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Reviewed by Jamie Michele for Readers' Favorite
Henry Wakefield's War by Richard J Reese is a historical fiction novel set during the Russian Civil War and following an American “doughboy” soldier named Henry Wakefield, sent to fight with the Whites on behalf of the United States to secure political and military interests back home. The novel bounces between points of view of characters with a mostly omniscient vantage point, from Henry and the Russian aristocrat turned camp nurse Anya Krylov, to then President of the United States Woodrow Wilson and Russian revolutionary Vladimir Lenin, and several ancillary characters. Henry and Anya are both forced from their homes, Henry to war and Anya when her family home is burned to the ground. Through a series of tragedies and small blessings, Henry and Anya meet, and after some time meet again, defying the odds stacked against them to find love while hatred burns all around them.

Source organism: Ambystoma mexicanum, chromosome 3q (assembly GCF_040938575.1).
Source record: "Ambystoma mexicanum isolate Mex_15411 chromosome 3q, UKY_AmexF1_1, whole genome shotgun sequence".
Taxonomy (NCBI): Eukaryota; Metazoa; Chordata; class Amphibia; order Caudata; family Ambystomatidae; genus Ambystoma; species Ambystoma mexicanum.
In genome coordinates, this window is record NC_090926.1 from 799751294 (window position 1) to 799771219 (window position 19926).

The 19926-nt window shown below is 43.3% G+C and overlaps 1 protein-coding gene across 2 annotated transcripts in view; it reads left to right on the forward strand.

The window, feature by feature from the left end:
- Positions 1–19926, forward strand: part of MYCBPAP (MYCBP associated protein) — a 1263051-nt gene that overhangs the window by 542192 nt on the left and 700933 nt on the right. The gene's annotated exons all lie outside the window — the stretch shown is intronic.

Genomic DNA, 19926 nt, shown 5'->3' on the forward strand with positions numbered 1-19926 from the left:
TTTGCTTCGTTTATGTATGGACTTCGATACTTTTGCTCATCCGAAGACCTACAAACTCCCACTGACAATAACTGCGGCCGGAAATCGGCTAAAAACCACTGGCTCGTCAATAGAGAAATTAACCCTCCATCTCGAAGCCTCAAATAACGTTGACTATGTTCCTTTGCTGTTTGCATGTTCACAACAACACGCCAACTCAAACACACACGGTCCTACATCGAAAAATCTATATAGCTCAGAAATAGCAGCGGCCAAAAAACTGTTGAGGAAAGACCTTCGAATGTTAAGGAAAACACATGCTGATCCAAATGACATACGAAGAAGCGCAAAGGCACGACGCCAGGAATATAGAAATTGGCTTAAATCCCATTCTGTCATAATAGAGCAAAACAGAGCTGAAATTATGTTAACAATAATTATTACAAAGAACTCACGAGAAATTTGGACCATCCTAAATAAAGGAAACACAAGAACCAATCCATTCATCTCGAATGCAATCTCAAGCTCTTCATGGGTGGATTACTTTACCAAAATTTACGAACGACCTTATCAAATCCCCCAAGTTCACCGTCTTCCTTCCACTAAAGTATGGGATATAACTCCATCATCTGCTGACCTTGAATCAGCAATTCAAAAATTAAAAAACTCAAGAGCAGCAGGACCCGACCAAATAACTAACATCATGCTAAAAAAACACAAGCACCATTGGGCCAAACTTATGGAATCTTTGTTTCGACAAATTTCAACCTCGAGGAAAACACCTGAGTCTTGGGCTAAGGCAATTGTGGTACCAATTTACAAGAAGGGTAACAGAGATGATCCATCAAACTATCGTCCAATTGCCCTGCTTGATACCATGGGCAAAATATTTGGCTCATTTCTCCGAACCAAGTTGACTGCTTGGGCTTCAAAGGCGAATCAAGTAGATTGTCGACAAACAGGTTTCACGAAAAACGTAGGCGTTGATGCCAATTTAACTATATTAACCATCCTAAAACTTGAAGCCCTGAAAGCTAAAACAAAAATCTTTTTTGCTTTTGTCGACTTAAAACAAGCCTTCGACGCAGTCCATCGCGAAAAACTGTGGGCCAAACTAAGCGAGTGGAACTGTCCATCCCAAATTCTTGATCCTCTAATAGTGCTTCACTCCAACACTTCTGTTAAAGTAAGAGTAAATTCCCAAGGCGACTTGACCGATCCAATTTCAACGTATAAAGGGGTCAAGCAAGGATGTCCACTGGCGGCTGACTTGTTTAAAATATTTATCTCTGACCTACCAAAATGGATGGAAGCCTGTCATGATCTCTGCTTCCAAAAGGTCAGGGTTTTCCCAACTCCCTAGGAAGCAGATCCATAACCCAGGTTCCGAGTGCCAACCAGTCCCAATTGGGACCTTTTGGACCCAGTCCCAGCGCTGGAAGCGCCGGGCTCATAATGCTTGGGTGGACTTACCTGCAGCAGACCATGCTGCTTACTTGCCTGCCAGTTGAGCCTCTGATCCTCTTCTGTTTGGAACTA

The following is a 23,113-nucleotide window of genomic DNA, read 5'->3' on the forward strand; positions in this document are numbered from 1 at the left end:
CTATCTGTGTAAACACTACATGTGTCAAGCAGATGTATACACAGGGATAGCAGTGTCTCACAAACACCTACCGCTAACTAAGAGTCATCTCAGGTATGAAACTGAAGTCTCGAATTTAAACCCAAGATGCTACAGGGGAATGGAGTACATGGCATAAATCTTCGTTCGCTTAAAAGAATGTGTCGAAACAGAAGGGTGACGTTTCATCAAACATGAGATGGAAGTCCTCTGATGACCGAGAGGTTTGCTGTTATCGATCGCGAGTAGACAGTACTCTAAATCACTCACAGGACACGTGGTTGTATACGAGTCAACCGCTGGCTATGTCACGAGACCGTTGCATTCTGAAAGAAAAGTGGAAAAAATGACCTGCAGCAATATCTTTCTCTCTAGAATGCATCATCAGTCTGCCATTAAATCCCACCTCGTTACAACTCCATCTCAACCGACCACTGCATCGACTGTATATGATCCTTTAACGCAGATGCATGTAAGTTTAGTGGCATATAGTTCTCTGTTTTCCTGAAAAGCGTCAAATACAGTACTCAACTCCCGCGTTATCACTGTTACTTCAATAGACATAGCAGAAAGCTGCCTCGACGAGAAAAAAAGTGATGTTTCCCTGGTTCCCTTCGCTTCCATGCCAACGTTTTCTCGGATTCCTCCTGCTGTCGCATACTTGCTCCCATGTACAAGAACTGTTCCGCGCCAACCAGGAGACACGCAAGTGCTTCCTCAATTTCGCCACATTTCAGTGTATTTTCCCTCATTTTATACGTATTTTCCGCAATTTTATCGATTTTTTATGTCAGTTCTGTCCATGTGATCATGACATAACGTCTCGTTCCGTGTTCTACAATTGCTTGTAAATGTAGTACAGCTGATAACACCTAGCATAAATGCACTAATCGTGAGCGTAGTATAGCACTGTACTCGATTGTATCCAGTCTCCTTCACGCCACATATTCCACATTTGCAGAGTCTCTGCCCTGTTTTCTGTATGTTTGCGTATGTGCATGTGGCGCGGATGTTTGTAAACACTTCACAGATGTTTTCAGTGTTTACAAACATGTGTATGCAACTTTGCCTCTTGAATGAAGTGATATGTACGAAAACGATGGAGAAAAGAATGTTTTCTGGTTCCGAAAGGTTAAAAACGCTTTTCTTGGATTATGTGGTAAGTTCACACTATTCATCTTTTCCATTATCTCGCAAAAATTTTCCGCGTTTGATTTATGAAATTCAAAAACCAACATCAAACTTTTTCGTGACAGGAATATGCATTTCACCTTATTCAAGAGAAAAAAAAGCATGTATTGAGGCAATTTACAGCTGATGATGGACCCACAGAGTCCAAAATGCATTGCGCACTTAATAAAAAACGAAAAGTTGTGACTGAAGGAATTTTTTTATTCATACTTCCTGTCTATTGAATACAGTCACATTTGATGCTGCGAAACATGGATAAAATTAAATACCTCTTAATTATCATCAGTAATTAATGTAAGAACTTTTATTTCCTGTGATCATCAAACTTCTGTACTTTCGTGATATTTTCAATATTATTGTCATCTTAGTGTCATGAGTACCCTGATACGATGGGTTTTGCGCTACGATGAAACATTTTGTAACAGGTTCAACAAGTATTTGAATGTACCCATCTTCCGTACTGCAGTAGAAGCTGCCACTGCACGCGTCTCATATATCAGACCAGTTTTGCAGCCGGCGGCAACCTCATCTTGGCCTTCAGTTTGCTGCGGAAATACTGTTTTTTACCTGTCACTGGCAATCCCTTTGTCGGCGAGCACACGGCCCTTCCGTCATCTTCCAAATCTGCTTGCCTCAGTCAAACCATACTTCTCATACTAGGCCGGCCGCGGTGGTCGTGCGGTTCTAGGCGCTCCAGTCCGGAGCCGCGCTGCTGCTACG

Out of all the characters that Richard J Reese creates in Henry Wakefield's War, I found Anya and her backstory to be the most intriguing. In her early twenties at that time and as the daughter of a count, the change of social order means the end of everything she has ever known. Henry from Iowa isn't really even on an equal footing with a veterinarian Anya fancies first. Love in war is not an uncommon theme but the American man-Russian aristocrat angle is different and interesting. From a purely literary standpoint, the writing style is told in a straightforward fashion, which might not appeal to readers who appreciate more emotional fervor. However, true history aficionados who enjoy fiction that is firmly grounded in authentic detail will delight in what author Reese offers up in this novel. Recommended.